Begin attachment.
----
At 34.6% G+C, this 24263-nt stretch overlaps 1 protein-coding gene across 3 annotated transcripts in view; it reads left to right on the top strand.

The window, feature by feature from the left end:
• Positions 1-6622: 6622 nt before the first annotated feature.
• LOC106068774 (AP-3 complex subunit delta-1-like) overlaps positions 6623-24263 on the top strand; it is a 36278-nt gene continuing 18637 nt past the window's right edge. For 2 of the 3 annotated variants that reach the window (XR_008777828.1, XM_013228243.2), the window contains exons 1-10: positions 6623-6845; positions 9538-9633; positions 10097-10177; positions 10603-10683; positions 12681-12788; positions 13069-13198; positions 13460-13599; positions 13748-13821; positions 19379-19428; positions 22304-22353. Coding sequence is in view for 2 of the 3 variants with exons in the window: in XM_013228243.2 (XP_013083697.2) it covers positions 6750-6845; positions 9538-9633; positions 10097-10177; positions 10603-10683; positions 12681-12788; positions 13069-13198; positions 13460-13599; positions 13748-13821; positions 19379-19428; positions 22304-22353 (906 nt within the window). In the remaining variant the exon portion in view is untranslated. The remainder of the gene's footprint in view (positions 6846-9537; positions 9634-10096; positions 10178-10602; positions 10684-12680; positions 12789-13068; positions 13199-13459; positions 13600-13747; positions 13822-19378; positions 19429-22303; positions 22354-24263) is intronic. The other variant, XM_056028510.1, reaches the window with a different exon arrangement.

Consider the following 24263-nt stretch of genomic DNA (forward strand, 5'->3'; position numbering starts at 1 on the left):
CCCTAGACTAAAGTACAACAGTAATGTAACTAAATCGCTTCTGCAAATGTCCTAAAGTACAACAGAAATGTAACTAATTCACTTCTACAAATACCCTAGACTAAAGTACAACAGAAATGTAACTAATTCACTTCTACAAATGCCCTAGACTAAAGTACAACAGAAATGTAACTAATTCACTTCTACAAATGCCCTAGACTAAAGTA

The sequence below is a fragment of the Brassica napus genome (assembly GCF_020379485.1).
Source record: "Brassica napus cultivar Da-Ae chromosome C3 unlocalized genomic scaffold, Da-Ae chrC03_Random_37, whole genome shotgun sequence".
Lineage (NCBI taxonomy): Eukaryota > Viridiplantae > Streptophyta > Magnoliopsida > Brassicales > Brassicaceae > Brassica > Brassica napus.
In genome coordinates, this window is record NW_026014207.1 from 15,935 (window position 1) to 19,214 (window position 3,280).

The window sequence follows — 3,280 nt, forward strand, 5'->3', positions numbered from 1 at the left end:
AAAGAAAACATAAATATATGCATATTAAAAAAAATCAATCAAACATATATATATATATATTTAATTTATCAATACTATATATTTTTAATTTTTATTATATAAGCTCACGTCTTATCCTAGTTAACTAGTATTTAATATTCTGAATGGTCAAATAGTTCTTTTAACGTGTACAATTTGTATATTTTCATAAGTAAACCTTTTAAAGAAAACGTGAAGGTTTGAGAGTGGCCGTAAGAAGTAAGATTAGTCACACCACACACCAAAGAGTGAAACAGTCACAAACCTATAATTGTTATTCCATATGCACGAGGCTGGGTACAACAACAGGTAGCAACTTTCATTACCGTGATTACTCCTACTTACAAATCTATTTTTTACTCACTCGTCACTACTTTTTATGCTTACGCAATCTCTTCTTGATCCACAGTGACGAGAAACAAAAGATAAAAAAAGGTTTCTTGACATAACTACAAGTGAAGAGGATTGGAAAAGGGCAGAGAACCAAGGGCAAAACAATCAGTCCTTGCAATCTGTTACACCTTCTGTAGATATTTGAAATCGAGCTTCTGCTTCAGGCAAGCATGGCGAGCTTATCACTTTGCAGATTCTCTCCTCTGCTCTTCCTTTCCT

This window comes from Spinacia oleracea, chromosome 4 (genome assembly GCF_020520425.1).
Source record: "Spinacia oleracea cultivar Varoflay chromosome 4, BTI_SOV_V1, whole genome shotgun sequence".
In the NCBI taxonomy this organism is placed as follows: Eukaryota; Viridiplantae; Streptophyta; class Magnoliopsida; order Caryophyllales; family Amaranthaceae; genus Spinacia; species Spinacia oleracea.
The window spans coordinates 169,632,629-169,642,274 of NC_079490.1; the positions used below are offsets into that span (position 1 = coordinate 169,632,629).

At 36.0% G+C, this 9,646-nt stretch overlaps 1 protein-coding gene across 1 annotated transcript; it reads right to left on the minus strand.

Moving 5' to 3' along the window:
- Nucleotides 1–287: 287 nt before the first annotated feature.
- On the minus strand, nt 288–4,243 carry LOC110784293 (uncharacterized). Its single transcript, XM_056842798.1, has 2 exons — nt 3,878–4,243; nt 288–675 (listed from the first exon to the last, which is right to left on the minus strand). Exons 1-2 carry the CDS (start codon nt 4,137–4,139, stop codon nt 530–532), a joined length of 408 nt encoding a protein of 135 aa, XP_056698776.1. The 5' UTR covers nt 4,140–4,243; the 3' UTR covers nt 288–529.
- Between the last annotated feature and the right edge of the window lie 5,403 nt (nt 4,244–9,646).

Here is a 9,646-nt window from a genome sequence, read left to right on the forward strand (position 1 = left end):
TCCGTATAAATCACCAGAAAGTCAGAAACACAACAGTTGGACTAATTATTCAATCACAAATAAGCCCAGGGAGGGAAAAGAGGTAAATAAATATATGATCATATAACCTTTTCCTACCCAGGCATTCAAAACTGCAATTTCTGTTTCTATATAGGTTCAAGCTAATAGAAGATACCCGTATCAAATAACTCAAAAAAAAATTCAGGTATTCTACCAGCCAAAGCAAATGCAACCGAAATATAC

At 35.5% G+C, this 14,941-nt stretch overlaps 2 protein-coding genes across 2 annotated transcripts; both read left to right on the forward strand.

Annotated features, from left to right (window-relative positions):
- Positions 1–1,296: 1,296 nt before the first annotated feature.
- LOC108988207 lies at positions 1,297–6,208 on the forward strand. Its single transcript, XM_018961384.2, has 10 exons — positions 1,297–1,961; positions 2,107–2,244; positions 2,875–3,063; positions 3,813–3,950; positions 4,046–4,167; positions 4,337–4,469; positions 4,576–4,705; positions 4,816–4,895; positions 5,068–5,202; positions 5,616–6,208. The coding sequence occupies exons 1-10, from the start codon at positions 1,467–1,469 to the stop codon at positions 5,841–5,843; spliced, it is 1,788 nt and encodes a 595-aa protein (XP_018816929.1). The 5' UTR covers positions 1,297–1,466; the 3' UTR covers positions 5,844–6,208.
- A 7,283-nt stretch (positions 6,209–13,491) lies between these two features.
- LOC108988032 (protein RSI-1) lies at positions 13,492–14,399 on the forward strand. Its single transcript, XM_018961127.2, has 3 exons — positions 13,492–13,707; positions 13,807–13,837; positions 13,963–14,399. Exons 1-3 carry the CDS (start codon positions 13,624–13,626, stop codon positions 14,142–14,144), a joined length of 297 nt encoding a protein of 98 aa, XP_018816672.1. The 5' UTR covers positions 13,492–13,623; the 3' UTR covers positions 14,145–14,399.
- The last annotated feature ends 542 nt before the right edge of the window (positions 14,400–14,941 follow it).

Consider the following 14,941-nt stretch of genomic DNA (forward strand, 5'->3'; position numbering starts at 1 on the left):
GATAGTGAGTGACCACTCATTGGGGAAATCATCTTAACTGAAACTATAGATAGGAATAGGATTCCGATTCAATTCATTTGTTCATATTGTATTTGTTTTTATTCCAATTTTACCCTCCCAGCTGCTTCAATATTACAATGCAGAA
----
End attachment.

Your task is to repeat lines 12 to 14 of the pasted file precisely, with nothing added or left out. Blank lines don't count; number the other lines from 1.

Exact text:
AAAGAAAACATAAATATATGCATATTAAAAAAAATCAATCAAACATATATATATATATATTTAATTTATCAATACTATATATTTTTAATTTTTATTATATAAGCTCACGTCTTATCCTAGTTAACTAGTATTTAATATTCTGAATGGTCAAATAGTTCTTTTAACGTGTACAATTTGTATATTTTCATAAGTAAACCTTTTAAAGAAAACGTGAAGGTTTGAGAGTGGCCGTAAGAAGTAAGATTAGTCACACCACACACCAAAGAGTGAAACAGTCACAAACCTATAATTGTTATTCCATATGCACGAGGCTGGGTACAACAACAGGTAGCAACTTTCATTACCGTGATTACTCCTACTTACAAATCTATTTTTTACTCACTCGTCACTACTTTTTATGCTTACGCAATCTCTTCTTGATCCACAGTGACGAGAAACAAAAGATAAAAAAAGGTTTCTTGACATAACTACAAGTGAAGAGGATTGGAAAAGGGCAGAGAACCAAGGGCAAAACAATCAGTCCTTGCAATCTGTTACACCTTCTGTAGATATTTGAAATCGAGCTTCTGCTTCAGGCAAGCATGGCGAGCTTATCACTTTGCAGATTCTCTCCTCTGCTCTTCCTTTCCT

This window comes from Spinacia oleracea, chromosome 4 (genome assembly GCF_020520425.1).
Source record: "Spinacia oleracea cultivar Varoflay chromosome 4, BTI_SOV_V1, whole genome shotgun sequence".